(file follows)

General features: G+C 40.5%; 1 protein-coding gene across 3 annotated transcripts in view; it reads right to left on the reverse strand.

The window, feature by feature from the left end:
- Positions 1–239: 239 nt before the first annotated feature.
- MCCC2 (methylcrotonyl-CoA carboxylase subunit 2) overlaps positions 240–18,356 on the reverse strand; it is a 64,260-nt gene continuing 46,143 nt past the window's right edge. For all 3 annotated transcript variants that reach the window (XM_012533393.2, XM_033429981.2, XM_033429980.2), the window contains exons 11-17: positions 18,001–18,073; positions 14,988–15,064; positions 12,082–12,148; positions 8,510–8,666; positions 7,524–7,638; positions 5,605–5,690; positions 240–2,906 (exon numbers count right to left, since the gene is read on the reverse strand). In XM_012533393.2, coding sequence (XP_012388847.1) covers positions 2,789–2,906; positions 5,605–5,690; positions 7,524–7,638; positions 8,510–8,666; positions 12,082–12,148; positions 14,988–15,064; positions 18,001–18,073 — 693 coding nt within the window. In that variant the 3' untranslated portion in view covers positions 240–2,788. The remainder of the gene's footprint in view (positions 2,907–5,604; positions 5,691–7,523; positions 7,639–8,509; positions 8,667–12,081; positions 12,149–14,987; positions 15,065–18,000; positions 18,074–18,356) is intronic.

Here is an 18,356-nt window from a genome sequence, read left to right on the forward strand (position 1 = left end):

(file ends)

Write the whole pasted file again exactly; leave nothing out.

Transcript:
General features: G+C 40.5%; 1 protein-coding gene across 3 annotated transcripts in view; it reads right to left on the reverse strand.

The window, feature by feature from the left end:
- Positions 1–239: 239 nt before the first annotated feature.
- MCCC2 (methylcrotonyl-CoA carboxylase subunit 2) overlaps positions 240–18,356 on the reverse strand; it is a 64,260-nt gene continuing 46,143 nt past the window's right edge. For all 3 annotated transcript variants that reach the window (XM_012533393.2, XM_033429981.2, XM_033429980.2), the window contains exons 11-17: positions 18,001–18,073; positions 14,988–15,064; positions 12,082–12,148; positions 8,510–8,666; positions 7,524–7,638; positions 5,605–5,690; positions 240–2,906 (exon numbers count right to left, since the gene is read on the reverse strand). In XM_012533393.2, coding sequence (XP_012388847.1) covers positions 2,789–2,906; positions 5,605–5,690; positions 7,524–7,638; positions 8,510–8,666; positions 12,082–12,148; positions 14,988–15,064; positions 18,001–18,073 — 693 coding nt within the window. In that variant the 3' untranslated portion in view covers positions 240–2,788. The remainder of the gene's footprint in view (positions 2,907–5,604; positions 5,691–7,523; positions 7,639–8,509; positions 8,667–12,081; positions 12,149–14,987; positions 15,065–18,000; positions 18,074–18,356) is intronic.

Here is an 18,356-nt window from a genome sequence, read left to right on the forward strand (position 1 = left end):